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Loop Shape Related To Tip Path


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Ronan's report

Wednesday 19 February, 2014

A hell lot has been published about the relationship between rod tip path and the resulting loop. Not all was correct though!

One of the most common mistakes here is to link a concave rod tip path to a tailing loop (or as I prefer to call it a wave in the fly-leg). Yes, I know many of you will have a book offering a fine drawing showing exactly this. But they are all wrong, since a concave tip path usually will result in an underslung loop (or upside down loop if you prefer). It's exactly that what is done in the Gebetsroither (Austrian) casting style in all back casts. What creates a wave in the fly-leg is a (usually significant) PARTIALLY concave tip path. A slightly convex tip path having a short buckle (a downwarded one) in it for example.

Slightly convex? Yes, that indeed is the next pretty common mistake to believe a straight line tip path would result in a tight loop. If we would be able to achieve a truly straight tip path (during acceleration of the rod tip) - which yet I have to see someone proving it via slow motion - the fly line would run straight into the tip (and the rod simply). That mostly doesn't happen to you? Well, I guess that is because you simply don't hit the straight line rod tip path in your real casting world. ;)

Ok, so now we have just learnt, that in truth we aim for a slightly convex or a partially straight line path maybe, but not a fully straight one. But then what kind of loop shape will we achive by such a tip path?

Simple answer: That depends on line speed as well! Casting in low line speed we may see a crossing loop. If the loop will look like crossing itself or not also depends on our position from which we look at the loop. Casting the same tip path in high line speed we may see an almost parallel loop. Almost parallel? Yes, I yet have to see a parallel one for a first time!

And that maybe is the biggest issue I have with all the fine drawings about the relationship between tip path and loop shape: Fly casting happens in our three dimensional world. And in that world from all I have seen: There is NO STRAIGHT in fly casting! At least that seems to hold 100% true in slow motion vids, which I have watched well over 2000 so far.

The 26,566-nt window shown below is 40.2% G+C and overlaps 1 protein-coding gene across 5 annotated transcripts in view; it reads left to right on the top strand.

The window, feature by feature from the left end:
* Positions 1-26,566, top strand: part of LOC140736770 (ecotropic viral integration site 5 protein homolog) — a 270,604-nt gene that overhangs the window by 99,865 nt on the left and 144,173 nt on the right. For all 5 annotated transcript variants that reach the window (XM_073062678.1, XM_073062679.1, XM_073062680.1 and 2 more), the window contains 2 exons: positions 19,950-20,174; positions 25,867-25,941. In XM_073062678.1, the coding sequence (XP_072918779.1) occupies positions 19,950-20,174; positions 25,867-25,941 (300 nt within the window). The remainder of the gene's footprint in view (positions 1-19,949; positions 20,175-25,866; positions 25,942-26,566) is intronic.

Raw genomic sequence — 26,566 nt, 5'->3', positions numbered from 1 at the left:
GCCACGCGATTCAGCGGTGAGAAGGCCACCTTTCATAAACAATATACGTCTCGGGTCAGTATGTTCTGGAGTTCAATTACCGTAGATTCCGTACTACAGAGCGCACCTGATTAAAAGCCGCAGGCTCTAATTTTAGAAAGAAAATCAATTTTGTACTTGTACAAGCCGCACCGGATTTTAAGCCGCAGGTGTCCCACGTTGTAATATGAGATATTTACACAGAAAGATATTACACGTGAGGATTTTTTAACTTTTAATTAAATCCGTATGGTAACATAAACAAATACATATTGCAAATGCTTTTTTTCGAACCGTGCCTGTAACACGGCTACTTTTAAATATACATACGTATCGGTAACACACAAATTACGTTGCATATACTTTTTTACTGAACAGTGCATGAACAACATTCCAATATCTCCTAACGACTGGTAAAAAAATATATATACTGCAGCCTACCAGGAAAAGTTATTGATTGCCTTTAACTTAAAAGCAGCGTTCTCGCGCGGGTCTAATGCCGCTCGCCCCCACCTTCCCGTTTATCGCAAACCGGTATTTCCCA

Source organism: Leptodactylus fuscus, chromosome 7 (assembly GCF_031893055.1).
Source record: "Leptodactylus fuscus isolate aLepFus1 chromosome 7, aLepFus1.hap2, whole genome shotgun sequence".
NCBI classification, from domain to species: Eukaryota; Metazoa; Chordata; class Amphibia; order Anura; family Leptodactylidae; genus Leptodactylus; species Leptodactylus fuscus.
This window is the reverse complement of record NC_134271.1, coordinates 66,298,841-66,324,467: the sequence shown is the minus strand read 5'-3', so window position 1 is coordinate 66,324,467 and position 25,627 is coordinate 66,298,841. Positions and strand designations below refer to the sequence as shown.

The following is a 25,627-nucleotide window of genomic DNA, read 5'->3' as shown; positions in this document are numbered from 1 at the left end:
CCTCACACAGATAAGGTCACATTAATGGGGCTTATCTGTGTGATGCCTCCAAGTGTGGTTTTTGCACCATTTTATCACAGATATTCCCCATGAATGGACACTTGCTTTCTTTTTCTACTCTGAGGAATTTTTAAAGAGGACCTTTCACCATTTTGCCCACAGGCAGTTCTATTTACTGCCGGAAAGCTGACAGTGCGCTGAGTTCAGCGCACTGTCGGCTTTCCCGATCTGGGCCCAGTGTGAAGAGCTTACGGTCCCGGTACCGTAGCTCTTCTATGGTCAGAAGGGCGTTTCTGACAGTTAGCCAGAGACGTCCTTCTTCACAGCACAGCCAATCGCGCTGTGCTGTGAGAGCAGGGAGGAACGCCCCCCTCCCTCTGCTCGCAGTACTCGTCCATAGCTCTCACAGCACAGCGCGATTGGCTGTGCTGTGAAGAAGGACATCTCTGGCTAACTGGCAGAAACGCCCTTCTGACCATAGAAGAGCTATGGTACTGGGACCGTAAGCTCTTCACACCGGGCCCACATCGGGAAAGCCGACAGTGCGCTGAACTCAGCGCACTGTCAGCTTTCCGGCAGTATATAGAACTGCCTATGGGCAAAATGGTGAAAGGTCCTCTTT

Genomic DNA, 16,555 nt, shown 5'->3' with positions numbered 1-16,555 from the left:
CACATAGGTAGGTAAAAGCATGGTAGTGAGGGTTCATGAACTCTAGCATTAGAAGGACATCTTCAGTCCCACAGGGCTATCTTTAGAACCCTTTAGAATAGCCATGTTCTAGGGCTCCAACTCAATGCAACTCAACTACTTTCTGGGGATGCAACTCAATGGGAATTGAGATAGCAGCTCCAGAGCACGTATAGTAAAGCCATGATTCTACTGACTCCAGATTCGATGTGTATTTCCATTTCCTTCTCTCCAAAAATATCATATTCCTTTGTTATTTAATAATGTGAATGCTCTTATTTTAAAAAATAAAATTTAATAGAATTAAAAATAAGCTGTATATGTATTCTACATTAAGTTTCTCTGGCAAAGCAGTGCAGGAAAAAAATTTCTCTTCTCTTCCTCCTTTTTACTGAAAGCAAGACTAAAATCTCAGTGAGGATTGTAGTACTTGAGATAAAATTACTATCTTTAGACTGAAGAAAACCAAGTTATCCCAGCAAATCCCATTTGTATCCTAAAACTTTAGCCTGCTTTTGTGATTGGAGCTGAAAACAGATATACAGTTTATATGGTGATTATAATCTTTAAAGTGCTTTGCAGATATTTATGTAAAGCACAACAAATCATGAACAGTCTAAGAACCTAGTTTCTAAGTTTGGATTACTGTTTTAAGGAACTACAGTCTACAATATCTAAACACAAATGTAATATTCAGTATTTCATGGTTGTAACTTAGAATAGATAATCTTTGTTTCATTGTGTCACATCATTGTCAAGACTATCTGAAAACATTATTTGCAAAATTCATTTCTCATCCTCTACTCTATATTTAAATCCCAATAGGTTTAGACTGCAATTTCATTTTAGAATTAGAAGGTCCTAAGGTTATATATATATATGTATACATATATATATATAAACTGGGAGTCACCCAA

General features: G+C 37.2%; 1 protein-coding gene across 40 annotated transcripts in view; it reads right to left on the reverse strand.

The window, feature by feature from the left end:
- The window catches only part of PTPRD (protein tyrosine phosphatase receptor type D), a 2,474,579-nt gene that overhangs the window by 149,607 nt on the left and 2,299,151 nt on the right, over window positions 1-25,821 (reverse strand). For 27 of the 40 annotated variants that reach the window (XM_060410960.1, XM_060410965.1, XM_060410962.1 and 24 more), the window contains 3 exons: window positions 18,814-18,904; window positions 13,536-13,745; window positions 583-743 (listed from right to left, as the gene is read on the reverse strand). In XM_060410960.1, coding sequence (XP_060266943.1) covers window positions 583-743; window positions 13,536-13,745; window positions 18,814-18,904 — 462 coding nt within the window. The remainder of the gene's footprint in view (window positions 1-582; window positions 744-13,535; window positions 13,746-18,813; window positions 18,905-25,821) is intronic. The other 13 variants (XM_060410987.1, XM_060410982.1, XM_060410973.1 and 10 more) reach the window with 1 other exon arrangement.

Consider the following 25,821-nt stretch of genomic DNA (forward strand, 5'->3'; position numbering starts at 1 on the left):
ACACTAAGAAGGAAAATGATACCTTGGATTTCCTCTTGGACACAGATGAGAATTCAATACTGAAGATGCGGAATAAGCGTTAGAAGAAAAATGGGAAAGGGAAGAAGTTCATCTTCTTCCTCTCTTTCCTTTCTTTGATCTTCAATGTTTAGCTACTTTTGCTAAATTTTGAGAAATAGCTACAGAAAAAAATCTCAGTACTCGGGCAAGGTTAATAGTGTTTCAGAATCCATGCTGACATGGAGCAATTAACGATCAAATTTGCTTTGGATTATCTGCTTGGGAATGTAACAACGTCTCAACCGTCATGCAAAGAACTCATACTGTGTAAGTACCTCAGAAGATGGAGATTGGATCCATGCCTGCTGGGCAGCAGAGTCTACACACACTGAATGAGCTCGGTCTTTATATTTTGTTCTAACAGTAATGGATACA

A fair question now might be, what all these drawings are good for, if they don't match with reality?

Personally I think they still can (and do) help us to get a better understanding of how we adjust rod movement in order to shape the desired loop. Yes, there is a lot more to learn than those drawings do offer still. But I think it also takes a lot of time to really get into a three dimensional understanding of fly casting and being able to adapt that while casting outside in reality.

Anyway having a closer look at the relationship between the casters movements, the rod movement and finally the loop shape (and how all this looks from many different angles) always was great fun to me. It helped me a lot to improve my own casting and as a teacher it helped me even more to help improving my students casting.

Hopefully I could inspire some of you to think outside the books and try to figure out what really happens in real fly casting! I am really looking forward to see new concepts matching with reality. That form of reality always happening in my lessons, when I have to find the cause for whatever casting issue my students may show up with.

1:30 am = time for me to follow a dead straight line into my bed now.

All my best


p.s.: What characterizes a proper loop to me, if not a tight (parallel legs having) one? One representing the desired shape (and speed) and being in proper line tension. It should best possible help me to hit the desired form of presenting my fly to the fish. And by far this is not always the tight loop!

Pic Of Day



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